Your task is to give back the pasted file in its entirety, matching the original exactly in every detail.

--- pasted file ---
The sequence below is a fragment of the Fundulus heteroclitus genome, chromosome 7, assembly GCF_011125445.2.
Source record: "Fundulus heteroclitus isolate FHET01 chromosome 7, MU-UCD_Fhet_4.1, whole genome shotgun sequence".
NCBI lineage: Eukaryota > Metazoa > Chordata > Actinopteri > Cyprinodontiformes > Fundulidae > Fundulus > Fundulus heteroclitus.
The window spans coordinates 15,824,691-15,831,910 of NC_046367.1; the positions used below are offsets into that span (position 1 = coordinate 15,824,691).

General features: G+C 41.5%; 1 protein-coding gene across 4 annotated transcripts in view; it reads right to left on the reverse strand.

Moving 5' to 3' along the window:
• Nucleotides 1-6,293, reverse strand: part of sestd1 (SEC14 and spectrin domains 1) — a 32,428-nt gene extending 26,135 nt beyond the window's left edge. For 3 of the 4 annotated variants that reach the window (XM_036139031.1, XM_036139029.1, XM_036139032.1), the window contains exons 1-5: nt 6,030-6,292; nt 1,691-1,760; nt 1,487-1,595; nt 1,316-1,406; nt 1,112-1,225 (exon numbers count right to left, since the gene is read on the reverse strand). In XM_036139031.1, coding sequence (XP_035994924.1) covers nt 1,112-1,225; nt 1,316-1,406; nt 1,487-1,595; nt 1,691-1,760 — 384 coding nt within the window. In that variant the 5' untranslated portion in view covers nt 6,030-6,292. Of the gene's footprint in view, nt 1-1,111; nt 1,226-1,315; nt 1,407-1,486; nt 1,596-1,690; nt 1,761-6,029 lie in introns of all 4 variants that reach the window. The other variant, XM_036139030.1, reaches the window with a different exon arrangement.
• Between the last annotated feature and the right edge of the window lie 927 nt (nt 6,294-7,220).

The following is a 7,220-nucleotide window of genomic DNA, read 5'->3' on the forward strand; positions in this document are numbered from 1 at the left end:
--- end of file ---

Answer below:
The sequence below is a fragment of the Fundulus heteroclitus genome, chromosome 7, assembly GCF_011125445.2.
Source record: "Fundulus heteroclitus isolate FHET01 chromosome 7, MU-UCD_Fhet_4.1, whole genome shotgun sequence".
NCBI lineage: Eukaryota > Metazoa > Chordata > Actinopteri > Cyprinodontiformes > Fundulidae > Fundulus > Fundulus heteroclitus.
The window spans coordinates 15,824,691-15,831,910 of NC_046367.1; the positions used below are offsets into that span (position 1 = coordinate 15,824,691).

General features: G+C 41.5%; 1 protein-coding gene across 4 annotated transcripts in view; it reads right to left on the reverse strand.

Moving 5' to 3' along the window:
• Nucleotides 1-6,293, reverse strand: part of sestd1 (SEC14 and spectrin domains 1) — a 32,428-nt gene extending 26,135 nt beyond the window's left edge. For 3 of the 4 annotated variants that reach the window (XM_036139031.1, XM_036139029.1, XM_036139032.1), the window contains exons 1-5: nt 6,030-6,292; nt 1,691-1,760; nt 1,487-1,595; nt 1,316-1,406; nt 1,112-1,225 (exon numbers count right to left, since the gene is read on the reverse strand). In XM_036139031.1, coding sequence (XP_035994924.1) covers nt 1,112-1,225; nt 1,316-1,406; nt 1,487-1,595; nt 1,691-1,760 — 384 coding nt within the window. In that variant the 5' untranslated portion in view covers nt 6,030-6,292. Of the gene's footprint in view, nt 1-1,111; nt 1,226-1,315; nt 1,407-1,486; nt 1,596-1,690; nt 1,761-6,029 lie in introns of all 4 variants that reach the window. The other variant, XM_036139030.1, reaches the window with a different exon arrangement.
• Between the last annotated feature and the right edge of the window lie 927 nt (nt 6,294-7,220).

The following is a 7,220-nucleotide window of genomic DNA, read 5'->3' on the forward strand; positions in this document are numbered from 1 at the left end: